The Oxford Area Community Theater resides in the Oxford Community Arts Center, which began life as the Oxford Presbyterian Female Institute. The Oxford Female Institute was founded by John Witherspoon Scott in 1849, with the building going up in 1850. At that time most institutions of higher education, including Miami University, were for men only. Scott had been the first professor of science at Miami University, although he was fired by then Miami president George Junkin in the early 1840s for opposing Junkin’s proslavery views. After teaching in Cincinnati for a few years he returned to found the Institute. Scott’s daughter Caroline attended the school and during that time met Miami University undergraduate Benjamin Harrison, who she married after graduating in 1853. Harrison went on to become the 23rd President of the United States, and Caroline Scott Harrison became a first lady known for her involvement in the arts, women’s rights, and historic preservation. In 1890 she became the first president of the Daughters of the American Revolution.
In 1867 the Institute merged with the Oxford Female College and took on that school’s name. In 1906 the name changed to the Oxford College for Women. Miami University absorbed the Oxford College for Women in 1928 (Miami had become co-educational in 1902 as a result of the Ohio Sesse Bill), and turned the building into a women’s dormitory. Miami refurbished the building and gave it its current Georgian exterior, and the local Daughters of the American Revolution chapter raised money to add a ballroom in honor of Caroline Scott Harrison. For the next sixty years it was known colloquially as “Ox College”.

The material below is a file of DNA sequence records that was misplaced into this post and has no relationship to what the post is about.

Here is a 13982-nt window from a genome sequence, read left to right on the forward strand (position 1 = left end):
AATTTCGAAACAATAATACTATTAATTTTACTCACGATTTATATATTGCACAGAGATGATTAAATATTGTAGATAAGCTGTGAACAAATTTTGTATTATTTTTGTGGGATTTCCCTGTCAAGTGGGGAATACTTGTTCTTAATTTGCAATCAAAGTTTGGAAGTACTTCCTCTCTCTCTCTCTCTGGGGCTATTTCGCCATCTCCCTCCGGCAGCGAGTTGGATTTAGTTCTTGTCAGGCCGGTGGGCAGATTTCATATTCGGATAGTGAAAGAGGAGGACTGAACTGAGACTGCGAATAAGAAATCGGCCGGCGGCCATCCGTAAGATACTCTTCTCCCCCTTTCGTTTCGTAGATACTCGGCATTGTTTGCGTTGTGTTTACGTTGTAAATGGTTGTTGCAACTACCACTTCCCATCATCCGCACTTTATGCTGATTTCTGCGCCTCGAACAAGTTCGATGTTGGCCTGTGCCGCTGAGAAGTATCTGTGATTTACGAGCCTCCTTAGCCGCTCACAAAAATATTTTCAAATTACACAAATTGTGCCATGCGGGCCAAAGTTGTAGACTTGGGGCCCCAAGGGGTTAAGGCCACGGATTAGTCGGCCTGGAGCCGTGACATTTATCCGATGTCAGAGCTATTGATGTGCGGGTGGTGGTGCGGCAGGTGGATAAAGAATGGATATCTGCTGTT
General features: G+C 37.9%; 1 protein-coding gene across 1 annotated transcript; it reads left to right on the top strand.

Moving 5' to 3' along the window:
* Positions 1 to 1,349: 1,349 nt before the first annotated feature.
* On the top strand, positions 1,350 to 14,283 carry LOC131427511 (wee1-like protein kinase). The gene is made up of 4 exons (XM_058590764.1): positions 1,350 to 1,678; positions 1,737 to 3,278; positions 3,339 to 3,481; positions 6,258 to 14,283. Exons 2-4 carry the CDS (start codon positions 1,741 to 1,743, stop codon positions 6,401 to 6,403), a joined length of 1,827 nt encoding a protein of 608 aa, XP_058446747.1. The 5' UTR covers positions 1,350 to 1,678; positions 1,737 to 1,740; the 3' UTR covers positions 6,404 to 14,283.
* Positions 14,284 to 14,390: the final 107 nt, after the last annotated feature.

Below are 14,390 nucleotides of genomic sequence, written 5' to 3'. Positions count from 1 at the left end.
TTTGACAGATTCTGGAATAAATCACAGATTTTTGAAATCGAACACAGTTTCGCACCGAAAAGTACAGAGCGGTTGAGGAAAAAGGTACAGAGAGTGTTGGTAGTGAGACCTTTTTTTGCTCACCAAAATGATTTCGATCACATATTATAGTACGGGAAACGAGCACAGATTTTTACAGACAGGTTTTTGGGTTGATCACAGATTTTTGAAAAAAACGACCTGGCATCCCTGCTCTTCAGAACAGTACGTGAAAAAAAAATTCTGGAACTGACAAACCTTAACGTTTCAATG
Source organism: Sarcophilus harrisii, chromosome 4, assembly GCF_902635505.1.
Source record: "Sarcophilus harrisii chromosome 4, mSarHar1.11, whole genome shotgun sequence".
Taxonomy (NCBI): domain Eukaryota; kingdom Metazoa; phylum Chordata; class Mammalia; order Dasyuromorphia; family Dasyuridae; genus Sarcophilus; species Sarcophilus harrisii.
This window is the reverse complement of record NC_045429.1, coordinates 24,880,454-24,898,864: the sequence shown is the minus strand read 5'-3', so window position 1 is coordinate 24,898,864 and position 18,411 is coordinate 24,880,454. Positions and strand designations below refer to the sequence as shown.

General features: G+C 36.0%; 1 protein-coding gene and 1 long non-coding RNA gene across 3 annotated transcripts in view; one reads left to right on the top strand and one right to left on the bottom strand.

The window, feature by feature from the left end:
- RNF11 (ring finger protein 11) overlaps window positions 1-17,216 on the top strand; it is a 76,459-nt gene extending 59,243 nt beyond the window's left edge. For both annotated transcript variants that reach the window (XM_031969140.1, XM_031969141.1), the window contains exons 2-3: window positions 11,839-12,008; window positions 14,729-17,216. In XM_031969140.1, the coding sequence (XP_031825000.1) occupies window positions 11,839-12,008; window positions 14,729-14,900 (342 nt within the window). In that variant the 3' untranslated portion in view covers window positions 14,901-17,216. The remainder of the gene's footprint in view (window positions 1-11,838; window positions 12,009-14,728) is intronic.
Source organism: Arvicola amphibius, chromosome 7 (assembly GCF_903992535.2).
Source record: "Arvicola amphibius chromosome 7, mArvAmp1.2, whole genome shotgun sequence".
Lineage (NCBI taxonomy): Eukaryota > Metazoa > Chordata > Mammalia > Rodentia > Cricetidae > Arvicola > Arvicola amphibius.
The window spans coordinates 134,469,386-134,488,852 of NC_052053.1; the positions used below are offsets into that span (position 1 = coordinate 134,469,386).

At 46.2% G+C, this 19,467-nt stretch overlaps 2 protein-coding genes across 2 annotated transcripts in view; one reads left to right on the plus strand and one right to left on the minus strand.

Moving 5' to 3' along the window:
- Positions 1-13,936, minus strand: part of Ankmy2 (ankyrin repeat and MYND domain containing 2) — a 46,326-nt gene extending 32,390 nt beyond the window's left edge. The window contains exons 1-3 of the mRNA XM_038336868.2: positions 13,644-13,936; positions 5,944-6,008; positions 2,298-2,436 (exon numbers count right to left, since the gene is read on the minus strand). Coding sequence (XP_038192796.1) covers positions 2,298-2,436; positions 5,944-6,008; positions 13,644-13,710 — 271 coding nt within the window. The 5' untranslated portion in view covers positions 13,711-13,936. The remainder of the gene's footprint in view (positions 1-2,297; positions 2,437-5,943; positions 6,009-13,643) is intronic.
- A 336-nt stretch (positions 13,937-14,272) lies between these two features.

Miami University closed the Oxford College Dormitory in the late 1980s and the structure sat vacant for several years. In August of 1997 the Oxford Area Community Theater board first suggested to the City of Oxford that the former Oxford College building might be an ideal location for a community arts center.
Since 1998 the Oxford Community Arts Center has provided Oxford with a theater, a ballroom, classrooms, and dance and art studios. It has become a popular venue for weddings as well as musical and theatrical performances. OxACT is proud to call this historic building, with its connection to education and inclusivity, our home.